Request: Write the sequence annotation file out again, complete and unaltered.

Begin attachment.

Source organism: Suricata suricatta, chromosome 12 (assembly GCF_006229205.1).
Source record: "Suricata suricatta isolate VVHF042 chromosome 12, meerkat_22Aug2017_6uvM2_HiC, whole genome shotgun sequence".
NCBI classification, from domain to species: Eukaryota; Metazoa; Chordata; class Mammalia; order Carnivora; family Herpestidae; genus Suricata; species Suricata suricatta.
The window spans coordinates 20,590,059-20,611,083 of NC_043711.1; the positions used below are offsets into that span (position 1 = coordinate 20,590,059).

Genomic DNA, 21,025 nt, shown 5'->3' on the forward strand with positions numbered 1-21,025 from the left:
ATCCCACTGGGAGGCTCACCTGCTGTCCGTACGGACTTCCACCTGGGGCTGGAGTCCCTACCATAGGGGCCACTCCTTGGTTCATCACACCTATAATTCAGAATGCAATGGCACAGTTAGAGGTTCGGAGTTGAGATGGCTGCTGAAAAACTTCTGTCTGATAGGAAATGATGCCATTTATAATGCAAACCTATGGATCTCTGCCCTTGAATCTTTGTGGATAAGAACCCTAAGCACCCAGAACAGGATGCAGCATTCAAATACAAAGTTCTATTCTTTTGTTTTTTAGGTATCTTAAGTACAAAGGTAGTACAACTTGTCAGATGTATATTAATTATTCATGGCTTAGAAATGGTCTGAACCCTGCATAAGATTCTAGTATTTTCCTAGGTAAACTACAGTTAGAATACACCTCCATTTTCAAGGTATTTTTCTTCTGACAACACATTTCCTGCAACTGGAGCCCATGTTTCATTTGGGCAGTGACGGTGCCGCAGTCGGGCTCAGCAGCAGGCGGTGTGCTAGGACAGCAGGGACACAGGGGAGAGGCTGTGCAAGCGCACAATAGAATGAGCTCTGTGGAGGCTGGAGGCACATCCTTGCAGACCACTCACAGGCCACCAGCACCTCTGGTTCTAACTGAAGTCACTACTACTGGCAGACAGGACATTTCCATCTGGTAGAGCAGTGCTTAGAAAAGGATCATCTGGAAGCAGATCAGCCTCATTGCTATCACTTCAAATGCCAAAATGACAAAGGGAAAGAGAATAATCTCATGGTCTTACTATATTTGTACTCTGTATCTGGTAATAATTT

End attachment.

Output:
Source organism: Suricata suricatta, chromosome 12 (assembly GCF_006229205.1).
Source record: "Suricata suricatta isolate VVHF042 chromosome 12, meerkat_22Aug2017_6uvM2_HiC, whole genome shotgun sequence".
NCBI classification, from domain to species: Eukaryota; Metazoa; Chordata; class Mammalia; order Carnivora; family Herpestidae; genus Suricata; species Suricata suricatta.
The window spans coordinates 20,590,059-20,611,083 of NC_043711.1; the positions used below are offsets into that span (position 1 = coordinate 20,590,059).

Genomic DNA, 21,025 nt, shown 5'->3' on the forward strand with positions numbered 1-21,025 from the left:
ATCCCACTGGGAGGCTCACCTGCTGTCCGTACGGACTTCCACCTGGGGCTGGAGTCCCTACCATAGGGGCCACTCCTTGGTTCATCACACCTATAATTCAGAATGCAATGGCACAGTTAGAGGTTCGGAGTTGAGATGGCTGCTGAAAAACTTCTGTCTGATAGGAAATGATGCCATTTATAATGCAAACCTATGGATCTCTGCCCTTGAATCTTTGTGGATAAGAACCCTAAGCACCCAGAACAGGATGCAGCATTCAAATACAAAGTTCTATTCTTTTGTTTTTTAGGTATCTTAAGTACAAAGGTAGTACAACTTGTCAGATGTATATTAATTATTCATGGCTTAGAAATGGTCTGAACCCTGCATAAGATTCTAGTATTTTCCTAGGTAAACTACAGTTAGAATACACCTCCATTTTCAAGGTATTTTTCTTCTGACAACACATTTCCTGCAACTGGAGCCCATGTTTCATTTGGGCAGTGACGGTGCCGCAGTCGGGCTCAGCAGCAGGCGGTGTGCTAGGACAGCAGGGACACAGGGGAGAGGCTGTGCAAGCGCACAATAGAATGAGCTCTGTGGAGGCTGGAGGCACATCCTTGCAGACCACTCACAGGCCACCAGCACCTCTGGTTCTAACTGAAGTCACTACTACTGGCAGACAGGACATTTCCATCTGGTAGAGCAGTGCTTAGAAAAGGATCATCTGGAAGCAGATCAGCCTCATTGCTATCACTTCAAATGCCAAAATGACAAAGGGAAAGAGAATAATCTCATGGTCTTACTATATTTGTACTCTGTATCTGGTAATAATTT